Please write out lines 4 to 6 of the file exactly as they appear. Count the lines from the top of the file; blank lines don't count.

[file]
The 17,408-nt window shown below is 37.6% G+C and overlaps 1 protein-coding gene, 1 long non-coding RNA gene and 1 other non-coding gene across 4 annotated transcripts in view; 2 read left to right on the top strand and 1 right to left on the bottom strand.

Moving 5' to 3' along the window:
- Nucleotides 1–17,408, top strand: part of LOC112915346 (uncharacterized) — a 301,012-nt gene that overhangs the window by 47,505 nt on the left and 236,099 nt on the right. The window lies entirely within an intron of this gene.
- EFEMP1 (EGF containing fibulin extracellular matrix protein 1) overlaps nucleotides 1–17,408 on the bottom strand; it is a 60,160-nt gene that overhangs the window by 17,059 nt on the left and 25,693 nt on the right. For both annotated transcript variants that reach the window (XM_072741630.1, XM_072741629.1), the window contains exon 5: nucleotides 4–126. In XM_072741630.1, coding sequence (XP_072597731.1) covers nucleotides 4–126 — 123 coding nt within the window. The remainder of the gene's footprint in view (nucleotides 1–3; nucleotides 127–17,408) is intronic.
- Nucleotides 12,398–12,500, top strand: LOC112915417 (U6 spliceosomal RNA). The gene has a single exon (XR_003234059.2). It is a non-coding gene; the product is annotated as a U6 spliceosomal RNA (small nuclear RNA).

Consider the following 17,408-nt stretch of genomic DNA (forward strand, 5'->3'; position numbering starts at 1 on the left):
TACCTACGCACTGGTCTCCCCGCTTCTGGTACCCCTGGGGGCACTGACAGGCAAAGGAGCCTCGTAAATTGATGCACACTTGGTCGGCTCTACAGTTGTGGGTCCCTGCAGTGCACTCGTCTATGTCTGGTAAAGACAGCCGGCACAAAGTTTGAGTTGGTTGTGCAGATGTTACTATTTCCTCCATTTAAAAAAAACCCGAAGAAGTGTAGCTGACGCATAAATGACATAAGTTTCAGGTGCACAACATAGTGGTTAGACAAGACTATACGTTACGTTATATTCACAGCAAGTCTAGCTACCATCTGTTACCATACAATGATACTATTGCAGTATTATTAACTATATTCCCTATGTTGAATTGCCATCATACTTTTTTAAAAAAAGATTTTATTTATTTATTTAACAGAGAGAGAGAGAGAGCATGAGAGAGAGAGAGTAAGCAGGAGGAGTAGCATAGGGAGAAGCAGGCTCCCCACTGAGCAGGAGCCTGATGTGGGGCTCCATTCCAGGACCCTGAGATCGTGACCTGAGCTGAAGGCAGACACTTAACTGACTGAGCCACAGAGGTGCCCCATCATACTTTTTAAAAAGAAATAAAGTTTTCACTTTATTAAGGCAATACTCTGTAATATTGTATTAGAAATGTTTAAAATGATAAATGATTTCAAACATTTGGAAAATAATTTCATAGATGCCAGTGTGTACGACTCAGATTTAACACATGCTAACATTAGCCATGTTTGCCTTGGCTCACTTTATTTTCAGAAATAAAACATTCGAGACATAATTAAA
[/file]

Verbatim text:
- EFEMP1 (EGF containing fibulin extracellular matrix protein 1) overlaps nucleotides 1–17,408 on the bottom strand; it is a 60,160-nt gene that overhangs the window by 17,059 nt on the left and 25,693 nt on the right. For both annotated transcript variants that reach the window (XM_072741630.1, XM_072741629.1), the window contains exon 5: nucleotides 4–126. In XM_072741630.1, coding sequence (XP_072597731.1) covers nucleotides 4–126 — 123 coding nt within the window. The remainder of the gene's footprint in view (nucleotides 1–3; nucleotides 127–17,408) is intronic.
- Nucleotides 12,398–12,500, top strand: LOC112915417 (U6 spliceosomal RNA). The gene has a single exon (XR_003234059.2). It is a non-coding gene; the product is annotated as a U6 spliceosomal RNA (small nuclear RNA).

Consider the following 17,408-nt stretch of genomic DNA (forward strand, 5'->3'; position numbering starts at 1 on the left):